Thursday, August 24, 2017

Pietenpol AirCamper, N888MG: Accident occurred August 23, 2017 near Gaines Valley Aviation Airport (NY06), Albion, Orleans County, New York

Federal Aviation Administration / Flight Standards District Office;  Rochester, New York 

Aviation Accident Preliminary Report - National Transportation Safety Board:

NTSB Identification: ERA17LA292
14 CFR Part 91: General Aviation
Accident occurred Wednesday, August 23, 2017 in Albion, NY
Aircraft: HOSTEIN K/HOSTEIN S PIETENPOL, registration: N888MG
Injuries: 1 Minor.

This is preliminary information, subject to change, and may contain errors. Any errors in this report will be corrected when the final report has been completed. NTSB investigators may not have traveled in support of this investigation and used data provided by various sources to prepare this aircraft accident report.

On August 23, 2017, at 1945 eastern daylight time, an experimental amateur-built Pietenpol, N888MG, collided with trees and terrain while attempting to depart from Gaines Valley Aviation Airport, (NY06) Albion, New York. The private pilot received minor injuries and the airplane was substantially damaged. The airplane was operated under the provisions of 14 Code of Federal Regulations Part 91 as a personal flight. Visual flight rules conditions prevailed near the accident site at the time of the accident, and no flight plan was filed for the local flight.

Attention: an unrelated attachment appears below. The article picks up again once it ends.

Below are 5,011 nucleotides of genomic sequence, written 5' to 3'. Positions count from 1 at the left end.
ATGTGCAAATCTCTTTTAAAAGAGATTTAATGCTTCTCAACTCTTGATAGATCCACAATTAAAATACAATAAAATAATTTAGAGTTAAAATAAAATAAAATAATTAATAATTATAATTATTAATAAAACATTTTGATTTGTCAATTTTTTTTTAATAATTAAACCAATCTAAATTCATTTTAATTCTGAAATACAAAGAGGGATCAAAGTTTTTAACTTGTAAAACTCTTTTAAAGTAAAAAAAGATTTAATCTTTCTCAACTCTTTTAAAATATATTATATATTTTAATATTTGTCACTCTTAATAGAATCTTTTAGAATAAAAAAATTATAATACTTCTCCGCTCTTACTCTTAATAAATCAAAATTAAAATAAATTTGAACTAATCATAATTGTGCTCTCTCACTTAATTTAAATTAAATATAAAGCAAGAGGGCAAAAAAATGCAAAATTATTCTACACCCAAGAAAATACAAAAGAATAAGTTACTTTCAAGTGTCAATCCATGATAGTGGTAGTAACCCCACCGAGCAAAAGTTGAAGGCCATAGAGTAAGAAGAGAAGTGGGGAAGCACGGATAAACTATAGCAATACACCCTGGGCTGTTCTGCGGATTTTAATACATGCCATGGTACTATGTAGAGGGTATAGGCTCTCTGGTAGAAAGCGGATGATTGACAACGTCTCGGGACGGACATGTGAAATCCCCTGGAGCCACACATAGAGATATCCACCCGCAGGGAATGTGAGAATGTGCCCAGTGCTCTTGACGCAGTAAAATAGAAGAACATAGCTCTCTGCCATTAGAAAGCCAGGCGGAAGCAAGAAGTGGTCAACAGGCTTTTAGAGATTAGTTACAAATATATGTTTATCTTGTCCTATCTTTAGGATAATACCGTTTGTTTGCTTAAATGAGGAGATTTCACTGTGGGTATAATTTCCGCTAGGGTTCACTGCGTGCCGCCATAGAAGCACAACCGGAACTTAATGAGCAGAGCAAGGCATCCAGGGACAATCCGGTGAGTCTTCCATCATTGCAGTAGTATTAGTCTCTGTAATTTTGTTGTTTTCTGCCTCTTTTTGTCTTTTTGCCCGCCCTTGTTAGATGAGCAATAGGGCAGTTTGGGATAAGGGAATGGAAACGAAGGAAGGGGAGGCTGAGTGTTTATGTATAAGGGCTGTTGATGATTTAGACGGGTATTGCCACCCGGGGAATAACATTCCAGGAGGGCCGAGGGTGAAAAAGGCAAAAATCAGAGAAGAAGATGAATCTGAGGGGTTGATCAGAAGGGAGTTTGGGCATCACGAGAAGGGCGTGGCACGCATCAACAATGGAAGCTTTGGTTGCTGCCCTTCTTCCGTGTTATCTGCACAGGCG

The private pilot, a friend of the owner of the airplane, had flown the airplane many times before the accident flight and was planning on a local sightseeing flight. The pilot reported that the preflight inspection, engine start, run-up, and taxi were normal. During the take-off roll, the tail lifted off normally, but immediately after, the airplane began a yaw to the left. The pilot attempted to correct with aileron and rudder control input with little effect. With full right aileron and full right rudder applied to the rudder bar, the airplane continued a turn to the left. The pilot reported the "speed was too great to land next to the runway" on the rough surface, so he elected to climbed over the hanger and trees.

Upon reaching the trees, about 250 feet south of runway 27, the left wing struck branches, descended into the trees, spun around, and struck the ground upright. The pilot stated the control anomaly did not present itself during normal ground operations, but only itself during flight.

Initial examination of the wreckage by a Federal Aviation Administration Inspector revealed that 4 feet of the left outboard wing spar was fractured. The landing gear collapsed damaging the airframe, and the firewall was damaged. One blade of the propeller was broken. The fuel tank was intact and contained approximately 10 gallons of 100 low lead fuel and the engine contained 4 quarts of oil.

The airplane was recovered from the accident site and retained for further examination.

GAINES — An investigation into Wednesday’s crash landing of an experimental aircraft at the Gaines Valley Airport is continuing, Orleans County Undersheriff Christopher Bourke said Friday.

The Orleans County Sheriff’s Office is working with the Federal Aviation Administration on the accident, which pilot Earl Luce, Jr., of Brockport was able to avoid serious injury from after putting the craft down outside the airport.

Bourke said that on Thursday morning, the FAA and Sheriff Investigators were back on the crash site, located in a wooded area south of the runway.